I'm naked and standing in front of my bathroom mirror.
My body has hiked miles and snowboarded mountains and swum oceans. It has been in an immense amount of pain and felt surreal levels of pleasure and felt nothing but the sweet unconsciousness of a quiet night's sleep. It has run for miles and been pushed to its limit and worked with a team of other bodies towards a collective goal. It has rejected a pregnancy and birthed a baby and sustained another human life. It's soft in some places and solid in others and beautifully flawed everywhere in between.
What I'm staring at is not only a body, it is my body. The veins and organs and tissues and tendons and bones that make the me that everyone sees -- that love and learn and build and create. It's my tool of expression, and mine to care for, and there are many like it, all working side by side and sometimes (hopefully) together to experience a life we all have the right to live.
But rarely are women's bodies treated like actual bodies. Rarely is a woman's body viewed as a tangible instrument, controlled by one person and one person only: the woman inside of it. Rarely are these bodies treated with respect or given space or even, simply, just left alone.
According to politicians, my body is a potential vote. They'll debate about it, argue for or against it and try to decide what I can and cannot do with it. They'll speak at rallies or behind podiums, using my body as a statistic to make a fleeting point. They see it as a number in a column that could help them make the primaries or gain political ground or reach a core voting group.
According to teachers and school officials, my body is a distraction. I couldn't wear skirts that didn't pass my fingertips and I couldn't wear shirts that showed the skin of my shoulders. I couldn't wear gym shorts that were too short, because some athletic moves could be "suggestive" to male classmates. My body was a disturbance to adolescent men and their hormones, and it was my body that would be to blame if any of their actions were inappropriate.
According to pro-life advocates, my body is a baby-making machine. I don't have the right to control my ability to reproduce, so if I become pregnant, I must stay pregnant. If my brain knows that a child could not be cared for, my body cannot and should not agree. If a pregnancy is something I -- the woman controlling her body -- does not want or cannot handle, it is still something my body did and so I must adhere to it.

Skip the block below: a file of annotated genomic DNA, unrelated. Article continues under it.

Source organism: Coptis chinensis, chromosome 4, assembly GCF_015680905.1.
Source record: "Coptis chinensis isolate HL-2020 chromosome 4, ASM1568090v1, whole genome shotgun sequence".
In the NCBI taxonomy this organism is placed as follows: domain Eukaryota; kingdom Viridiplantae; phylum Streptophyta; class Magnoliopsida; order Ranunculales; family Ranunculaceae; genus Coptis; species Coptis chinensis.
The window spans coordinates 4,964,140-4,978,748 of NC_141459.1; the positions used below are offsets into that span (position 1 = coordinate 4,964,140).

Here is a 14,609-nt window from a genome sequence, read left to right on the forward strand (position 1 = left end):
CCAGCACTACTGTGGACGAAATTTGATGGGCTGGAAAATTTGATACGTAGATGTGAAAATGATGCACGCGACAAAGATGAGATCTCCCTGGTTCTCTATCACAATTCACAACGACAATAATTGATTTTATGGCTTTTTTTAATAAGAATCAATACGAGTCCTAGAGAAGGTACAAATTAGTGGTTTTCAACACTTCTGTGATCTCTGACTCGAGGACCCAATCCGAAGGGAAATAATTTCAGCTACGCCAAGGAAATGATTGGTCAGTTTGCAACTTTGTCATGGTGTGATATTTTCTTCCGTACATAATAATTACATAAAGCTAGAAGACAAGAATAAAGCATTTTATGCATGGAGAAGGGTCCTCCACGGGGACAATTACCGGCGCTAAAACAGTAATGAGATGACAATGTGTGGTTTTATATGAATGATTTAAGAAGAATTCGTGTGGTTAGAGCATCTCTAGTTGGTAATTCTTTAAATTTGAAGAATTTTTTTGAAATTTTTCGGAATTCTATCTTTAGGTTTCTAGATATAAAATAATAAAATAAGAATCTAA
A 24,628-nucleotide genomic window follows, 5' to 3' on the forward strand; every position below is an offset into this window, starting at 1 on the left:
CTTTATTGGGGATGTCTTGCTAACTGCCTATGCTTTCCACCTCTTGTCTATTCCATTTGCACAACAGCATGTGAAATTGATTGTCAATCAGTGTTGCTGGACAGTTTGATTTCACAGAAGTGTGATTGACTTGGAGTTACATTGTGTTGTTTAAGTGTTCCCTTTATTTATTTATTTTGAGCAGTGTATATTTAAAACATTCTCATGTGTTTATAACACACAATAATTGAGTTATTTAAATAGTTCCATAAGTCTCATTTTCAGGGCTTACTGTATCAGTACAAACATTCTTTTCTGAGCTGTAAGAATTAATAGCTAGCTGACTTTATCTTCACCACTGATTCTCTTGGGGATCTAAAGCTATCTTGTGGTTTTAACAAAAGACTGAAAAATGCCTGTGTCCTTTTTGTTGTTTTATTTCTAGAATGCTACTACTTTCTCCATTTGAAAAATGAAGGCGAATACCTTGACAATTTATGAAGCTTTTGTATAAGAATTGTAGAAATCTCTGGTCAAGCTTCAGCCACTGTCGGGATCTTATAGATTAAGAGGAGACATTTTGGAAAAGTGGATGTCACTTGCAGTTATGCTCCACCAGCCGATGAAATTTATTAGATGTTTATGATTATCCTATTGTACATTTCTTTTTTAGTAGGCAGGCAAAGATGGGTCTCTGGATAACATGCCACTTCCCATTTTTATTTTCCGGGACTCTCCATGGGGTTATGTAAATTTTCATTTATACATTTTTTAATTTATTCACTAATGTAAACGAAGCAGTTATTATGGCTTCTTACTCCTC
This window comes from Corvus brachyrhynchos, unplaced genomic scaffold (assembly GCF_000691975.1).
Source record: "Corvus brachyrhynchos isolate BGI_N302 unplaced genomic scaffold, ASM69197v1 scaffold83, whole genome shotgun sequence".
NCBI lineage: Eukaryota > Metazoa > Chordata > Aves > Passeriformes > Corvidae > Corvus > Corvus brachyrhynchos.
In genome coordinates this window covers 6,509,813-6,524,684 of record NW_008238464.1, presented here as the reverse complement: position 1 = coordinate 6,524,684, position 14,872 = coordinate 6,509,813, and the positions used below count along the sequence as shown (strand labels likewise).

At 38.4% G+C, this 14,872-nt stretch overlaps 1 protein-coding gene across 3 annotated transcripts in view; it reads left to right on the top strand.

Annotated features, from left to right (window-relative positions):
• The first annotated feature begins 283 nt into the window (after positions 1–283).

According to religion, my body is a temple. I shouldn't let too many people inside of it and I shouldn't adorn it with tattoos or piercings and I shouldn't use it to express myself in ways that aren't condoned by others. A higher power owns the rights to my body, and if I don't use it to praise that power or honor that power or bring glory to that power, I do not deserve to have my body at all.
According to ad companies, my body is a marketing tool. My body should be starved and photoshopped and used to tell other women that their bodies are not good enough or are in need of something their money can buy. Its sexuality can be used to sell shoes and its attractiveness can be used to sell cheeseburgers and it's useless if it cannot be used to sell anything at all.
Women's bodies have been sexualized and diminished and devalued and attacked and displayed and argued over and debated about and controlled and vindictively used by others to further personal, political or religious agendas.
They've been used as symbols for good and evil and everything in between, so often and with such powerful rhetoric that people forget that a woman's body is -- first, foremost and forever -- a human body.
I'm naked and standing in front of my bathroom mirror, and I am overwhelmed and exhausted and angry. I see limbs and skin and curves. I see a rising chest and a birthmark and a scrape, just above my knee. I don't see a vote or a distraction or a machine or a temple or a marketing tool.
I want my body to be treated like a body.
I want women's bodies to be seen as human bodies.